A Month of Sundays

A Month of Sundays

by John Updike

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Overview

In this antic riff on Hawthorne’s Scarlet Letter, the Reverend Tom Marshfield, a latter-day Arthur Dimmesdale, is sent west from his Midwestern parish in sexual disgrace. At a desert retreat dedicated to rest, recreation, and spiritual renewal, this fortyish serial fornicator is required to keep a journal whose thirty-one weekly entries constitute the book you now hold in your hand. In his wonderfully overwrought style he lays bare his soul and his past—his marriage to the daughter of his ethics professor, his affair with his organist, his antipathetic conversations with his senile father and his bisexual curate, his golf scores, his poker hands, his Biblical exegeses, and his smoldering desire for the directress of the retreat, the impregnable Ms. Prynne. A testament for our times.

Product Details

ISBN-13: 9780449912201
Publisher: Random House Publishing Group
Publication date: 08/28/1996
Pages: 240
Product dimensions: 5.40(w) x 8.20(h) x 0.60(d)

About the Author

John Updike was born in Shillington, Pennsylvania, in 1932. He graduated from Harvard College in 1954 and spent a year in Oxford, England, at the Ruskin School of Drawing and Fine Art. From 1955 to 1957 he was a member of the staff of The New Yorker. His novels have won the Pulitzer Prize, the National Book Award, the National Book Critics Circle Award, the Rosenthal Foundation Award, and the William Dean Howells Medal. In 2007 he received the Gold Medal for Fiction from the American Academy of Arts and Letters. John Updike died in January 2009.

Date of Birth:

March 18, 1932

Date of Death:

January 27, 2009

Place of Birth:

Shillington, Pennsylvania

Place of Death:

Beverly Farms, MA

Education:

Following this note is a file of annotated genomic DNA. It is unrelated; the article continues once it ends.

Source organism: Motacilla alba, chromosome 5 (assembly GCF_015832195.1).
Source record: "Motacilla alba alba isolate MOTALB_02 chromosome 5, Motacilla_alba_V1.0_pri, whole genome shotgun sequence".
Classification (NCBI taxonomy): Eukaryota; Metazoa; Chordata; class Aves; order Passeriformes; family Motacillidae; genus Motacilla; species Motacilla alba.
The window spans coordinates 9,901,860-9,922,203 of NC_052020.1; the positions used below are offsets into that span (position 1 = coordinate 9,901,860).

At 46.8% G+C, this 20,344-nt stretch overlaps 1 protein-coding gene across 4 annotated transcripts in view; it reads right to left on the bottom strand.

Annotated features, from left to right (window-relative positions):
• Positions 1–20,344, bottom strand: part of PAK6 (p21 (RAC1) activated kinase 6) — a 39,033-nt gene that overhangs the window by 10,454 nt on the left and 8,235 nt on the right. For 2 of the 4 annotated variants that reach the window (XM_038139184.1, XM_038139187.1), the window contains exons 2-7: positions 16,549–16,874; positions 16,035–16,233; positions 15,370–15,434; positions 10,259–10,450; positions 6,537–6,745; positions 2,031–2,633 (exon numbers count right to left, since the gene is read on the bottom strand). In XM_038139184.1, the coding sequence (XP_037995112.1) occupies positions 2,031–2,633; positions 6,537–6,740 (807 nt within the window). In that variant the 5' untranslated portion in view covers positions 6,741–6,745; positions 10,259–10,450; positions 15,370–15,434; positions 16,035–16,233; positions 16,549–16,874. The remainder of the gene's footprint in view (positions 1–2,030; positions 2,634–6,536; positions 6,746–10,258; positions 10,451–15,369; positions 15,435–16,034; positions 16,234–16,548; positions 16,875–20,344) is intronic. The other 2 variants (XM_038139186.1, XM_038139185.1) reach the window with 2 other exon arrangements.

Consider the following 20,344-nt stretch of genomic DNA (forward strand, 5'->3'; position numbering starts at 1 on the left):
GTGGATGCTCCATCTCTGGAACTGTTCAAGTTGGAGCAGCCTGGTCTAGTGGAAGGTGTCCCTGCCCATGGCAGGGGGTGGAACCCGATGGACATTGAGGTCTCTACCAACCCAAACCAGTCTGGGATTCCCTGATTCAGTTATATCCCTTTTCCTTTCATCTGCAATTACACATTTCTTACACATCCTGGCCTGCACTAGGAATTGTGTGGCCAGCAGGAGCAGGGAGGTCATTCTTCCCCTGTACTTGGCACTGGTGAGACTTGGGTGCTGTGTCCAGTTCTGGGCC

A.B. in English, Harvard University, 1954; also studied at the Ruskin School of Drawing and Fine Art in Oxford, England

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Excerpted from "A Month of Sundays"
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Copyright © 1996 John Updike.
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A Month of Sundays 3.9 out of 5 based on 0 ratings. 8 reviews.
HippieLunatic on LibraryThing More than 1 year ago
The concept is brilliant and one I was excited to read: a reverend who is addicted to sexual encounters with everyone but his wife. The vocabulary was brilliant: too much so.The pacing was brilliant: it blinded me at times with changes.Too much brilliance can sometimes be a challenge.
carka on LibraryThing More than 1 year ago
I selected this for my "U" choice for A-to-Z Authors group and had started (but paused) reading it before John Updike died. Once he died, I forced myself to keep reading this book just so I could check it off my list. I don't think the description did an adequate job of describing what the book would actually be about, and I found it hard to follow. Perhaps that's because Updike's vocabulary is so extensive...I probably should have read it along with a dictionary. There were some chapters that captivated me -- particularly the description of being in the desert. Since I live in Arizona and have resisted the desert for most of my life, this part touched me. It reminded me of reading Abbey's Desert Solitaire in college, after a years-long debate with a high school friend over whether the desert can be peaceful. I conceded the argument after reading Abbey's book, and Updike's section on desert wonders confirms that decision.
AlanWPowers on LibraryThing More than 1 year ago